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General Information

DEFINITION--Inflammation of muscles, muscle sheaths and connective-tissue layers of tendons, muscles, bones and joints.

BODY PARTS INVOLVED--Muscular areas of the low back, neck, shoulder, chest, arms, hips and thighs.

SEX OR AGE MOST AFFECTED--Adults (usually begins between ages 30 and 60) and in women more often than men (ratio of 5 to 1).


  • Stiffness and weakness.
  • Sudden, painful muscle spasms ("charley horse") that worsen with activity.
  • Nodules or localized areas that are tender to the touch (trigger points).
  • Painful muscle areas.
  • Fatigue.
  • Difficulty remaining asleep.

CAUSES--Unknown. Possibly an imbalance in brain chemicals or an autoimmune disorder. Until recently, this was thought to be a psychological disorder, but this is no longer the wide-spread belief. Research continues into the cause.


  • Stress.
  • Sleep disturbances.
  • Muscle injury.
  • Exposure to dampness or cold.
  • Medical history of disorders that produce joint inflammation, such as rheumatoid arthritis or polyarteritis.
  • Viral infections.
  • Poor nutrition.
  • Fatigue or overwork.


  • Avoid risk factors when possible.
  • Get adequate sleep.
  • General conditioning exercises.

What To Expect


  • Your own observation of symptoms.
  • Medical history and physical exam by a doctor.
  • Laboratory blood studies to measure inflammation and tests to rule out rheumatoid arthritis or polymyalgia. There is no specific test for fibromyositis.


  • Self-care after diagnosis.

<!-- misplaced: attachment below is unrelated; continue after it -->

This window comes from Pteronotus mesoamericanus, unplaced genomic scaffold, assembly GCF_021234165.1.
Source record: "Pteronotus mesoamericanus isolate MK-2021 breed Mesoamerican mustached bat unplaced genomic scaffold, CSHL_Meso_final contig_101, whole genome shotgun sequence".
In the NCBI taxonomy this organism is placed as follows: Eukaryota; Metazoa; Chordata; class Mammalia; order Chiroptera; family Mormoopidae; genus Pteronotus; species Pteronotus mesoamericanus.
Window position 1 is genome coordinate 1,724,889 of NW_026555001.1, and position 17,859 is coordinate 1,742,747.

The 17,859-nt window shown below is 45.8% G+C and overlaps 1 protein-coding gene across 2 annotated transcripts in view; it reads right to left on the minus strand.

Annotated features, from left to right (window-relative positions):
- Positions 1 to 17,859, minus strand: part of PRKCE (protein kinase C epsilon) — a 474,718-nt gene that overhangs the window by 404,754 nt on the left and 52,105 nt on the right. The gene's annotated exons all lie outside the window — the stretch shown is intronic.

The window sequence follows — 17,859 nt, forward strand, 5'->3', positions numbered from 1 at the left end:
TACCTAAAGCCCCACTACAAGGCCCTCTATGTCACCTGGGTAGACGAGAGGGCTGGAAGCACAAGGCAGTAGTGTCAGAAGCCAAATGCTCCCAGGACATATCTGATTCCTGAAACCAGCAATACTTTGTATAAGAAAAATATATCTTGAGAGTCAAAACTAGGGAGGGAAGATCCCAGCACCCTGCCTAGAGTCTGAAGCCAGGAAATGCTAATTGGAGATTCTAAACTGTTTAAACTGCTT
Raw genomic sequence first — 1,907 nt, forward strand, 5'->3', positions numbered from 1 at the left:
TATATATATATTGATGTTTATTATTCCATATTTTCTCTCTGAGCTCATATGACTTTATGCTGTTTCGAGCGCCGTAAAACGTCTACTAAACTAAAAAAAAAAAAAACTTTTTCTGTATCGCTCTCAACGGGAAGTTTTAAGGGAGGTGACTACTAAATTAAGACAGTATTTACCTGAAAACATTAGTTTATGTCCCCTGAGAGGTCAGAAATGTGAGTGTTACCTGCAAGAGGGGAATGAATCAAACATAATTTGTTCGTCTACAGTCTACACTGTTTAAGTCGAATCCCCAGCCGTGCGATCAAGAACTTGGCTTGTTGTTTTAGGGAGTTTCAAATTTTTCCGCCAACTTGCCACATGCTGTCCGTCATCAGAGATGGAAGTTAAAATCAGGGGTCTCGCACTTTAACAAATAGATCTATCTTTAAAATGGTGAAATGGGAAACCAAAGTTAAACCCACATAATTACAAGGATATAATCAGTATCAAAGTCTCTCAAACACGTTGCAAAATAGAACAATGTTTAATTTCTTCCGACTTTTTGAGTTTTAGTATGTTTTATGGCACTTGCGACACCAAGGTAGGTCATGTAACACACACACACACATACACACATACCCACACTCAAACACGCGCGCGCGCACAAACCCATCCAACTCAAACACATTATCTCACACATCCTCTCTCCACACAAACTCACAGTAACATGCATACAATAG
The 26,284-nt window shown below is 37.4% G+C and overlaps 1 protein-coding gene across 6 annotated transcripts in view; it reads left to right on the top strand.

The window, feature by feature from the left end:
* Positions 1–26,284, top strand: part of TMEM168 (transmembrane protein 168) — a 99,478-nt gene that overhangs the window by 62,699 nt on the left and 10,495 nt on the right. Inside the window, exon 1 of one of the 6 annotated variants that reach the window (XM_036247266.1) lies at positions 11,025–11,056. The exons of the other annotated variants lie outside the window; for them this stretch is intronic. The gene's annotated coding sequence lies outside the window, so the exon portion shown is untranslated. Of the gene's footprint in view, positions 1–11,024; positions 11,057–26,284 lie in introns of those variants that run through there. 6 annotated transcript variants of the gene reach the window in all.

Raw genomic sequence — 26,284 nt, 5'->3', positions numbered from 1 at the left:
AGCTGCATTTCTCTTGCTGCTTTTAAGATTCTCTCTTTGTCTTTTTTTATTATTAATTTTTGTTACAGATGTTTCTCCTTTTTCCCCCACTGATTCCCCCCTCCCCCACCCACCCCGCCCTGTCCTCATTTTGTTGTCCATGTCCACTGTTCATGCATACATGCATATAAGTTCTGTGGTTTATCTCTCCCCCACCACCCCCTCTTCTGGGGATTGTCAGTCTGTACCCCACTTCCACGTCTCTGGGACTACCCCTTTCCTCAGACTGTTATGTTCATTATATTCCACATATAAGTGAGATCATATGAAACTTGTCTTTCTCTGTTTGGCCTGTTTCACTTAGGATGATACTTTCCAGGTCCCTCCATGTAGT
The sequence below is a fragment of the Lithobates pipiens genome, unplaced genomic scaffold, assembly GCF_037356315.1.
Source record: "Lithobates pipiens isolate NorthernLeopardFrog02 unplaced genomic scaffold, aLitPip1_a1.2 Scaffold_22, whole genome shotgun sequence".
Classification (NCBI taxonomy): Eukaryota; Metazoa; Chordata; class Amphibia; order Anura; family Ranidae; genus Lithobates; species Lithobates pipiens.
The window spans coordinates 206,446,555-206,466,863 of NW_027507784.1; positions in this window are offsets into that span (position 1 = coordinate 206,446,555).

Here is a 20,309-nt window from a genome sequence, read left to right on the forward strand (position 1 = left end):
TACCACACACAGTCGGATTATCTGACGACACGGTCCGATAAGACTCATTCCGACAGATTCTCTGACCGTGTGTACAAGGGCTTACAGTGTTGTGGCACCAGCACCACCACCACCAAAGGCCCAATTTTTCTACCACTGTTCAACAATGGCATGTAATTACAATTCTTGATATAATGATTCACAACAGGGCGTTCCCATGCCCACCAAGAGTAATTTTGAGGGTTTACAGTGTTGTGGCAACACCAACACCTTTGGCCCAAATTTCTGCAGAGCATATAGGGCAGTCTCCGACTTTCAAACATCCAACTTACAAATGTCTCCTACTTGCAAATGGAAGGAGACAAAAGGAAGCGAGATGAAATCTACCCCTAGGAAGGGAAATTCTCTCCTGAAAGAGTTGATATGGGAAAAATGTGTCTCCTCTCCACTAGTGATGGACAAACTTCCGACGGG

• Doctor's treatment.


  • Muscle atrophy, disability.
  • Abuse of pain-killing medications.

PROBABLE OUTCOME--Spontaneous recovery in some persons. Other persons may have flare-ups and remissions indefinitely. The disease is uncomfortable, but not life-threatening. Symptoms can be controlled with treatment.

How To Treat


  • Heat relieves pain. Take hot showers, and let the water beat on painful areas. Use heat lamps, electric heating pads, whirlpool or plain tub baths and hot compresses.
  • Have someone gently massage painful areas.
  • Regular rest patterns may be helpful.
  • Eliminate unnecessary stress in your life (see How to Cope with Stress in Appendix).
  • Learn relaxation techniques.
  • Biofeedback is helpful for some patients who use it to relax contracted muscles.
  • Maintain your social life and contact with friends, even though the pain may be distracting at times.


  • For minor discomfort, you may use non-prescription drugs such as aspirin, acetaminophen or ibuprofen.
  • Your doctor may prescribe: Cortisone injections into "trigger points." Nonsteroidal anti-inflammatory drugs. Antidepressants in low dosages and for short periods.


  • Stay as active as possible, even when you are in pain. Stretching exercises may be helpful.
  • General conditioning exercises are helpful.

DIET--No special diet, but avoid substances that interfere with sleep, such as caffeine and alcohol.

Call Your Doctor If

  • You have symptoms of fibrositis that last more than 2 or 3 days.
  • New, unexplained symptoms develop. Drugs used in treatment may produce side effects.
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